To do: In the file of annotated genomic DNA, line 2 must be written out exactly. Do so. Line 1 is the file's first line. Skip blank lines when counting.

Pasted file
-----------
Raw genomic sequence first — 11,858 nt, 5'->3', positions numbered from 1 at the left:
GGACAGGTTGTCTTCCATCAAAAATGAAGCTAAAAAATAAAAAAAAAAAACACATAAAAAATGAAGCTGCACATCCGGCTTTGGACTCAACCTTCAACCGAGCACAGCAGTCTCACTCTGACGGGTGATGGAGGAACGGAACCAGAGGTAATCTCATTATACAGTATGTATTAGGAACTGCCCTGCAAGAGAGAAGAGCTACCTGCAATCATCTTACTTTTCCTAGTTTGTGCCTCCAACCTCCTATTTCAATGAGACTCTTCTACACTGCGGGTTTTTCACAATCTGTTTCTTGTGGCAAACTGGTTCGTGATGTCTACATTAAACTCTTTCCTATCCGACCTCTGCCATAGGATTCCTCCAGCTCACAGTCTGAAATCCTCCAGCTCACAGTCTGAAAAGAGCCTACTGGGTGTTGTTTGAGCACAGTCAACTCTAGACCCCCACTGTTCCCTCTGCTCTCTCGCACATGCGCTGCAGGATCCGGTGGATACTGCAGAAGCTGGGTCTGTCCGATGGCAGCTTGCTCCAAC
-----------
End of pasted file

GGACAGGTTGTCTTCCATCAAAAATGAAGCTAAAAAATAAAAAAAAAAAACACATAAAAAATGAAGCTGCACATCCGGCTTTGGACTCAACCTTCAACCGAGCACAGCAGTCTCACTCTGACGGGTGATGGAGGAACGGAACCAGAGGTAATCTCATTATACAGTATGTATTAGGAACTGCCCTGCAAGAGAGAAGAGCTACCTGCAATCATCTTACTTTTCCTAGTTTGTGCCTCCAACCTCCTATTTCAATGAGACTCTTCTACACTGCGGGTTTTTCACAATCTGTTTCTTGTGGCAAACTGGTTCGTGATGTCTACATTAAACTCTTTCCTATCCGACCTCTGCCATAGGATTCCTCCAGCTCACAGTCTGAAATCCTCCAGCTCACAGTCTGAAAAGAGCCTACTGGGTGTTGTTTGAGCACAGTCAACTCTAGACCCCCACTGTTCCCTCTGCTCTCTCGCACATGCGCTGCAGGATCCGGTGGATACTGCAGAAGCTGGGTCTGTCCGATGGCAGCTTGCTCCAAC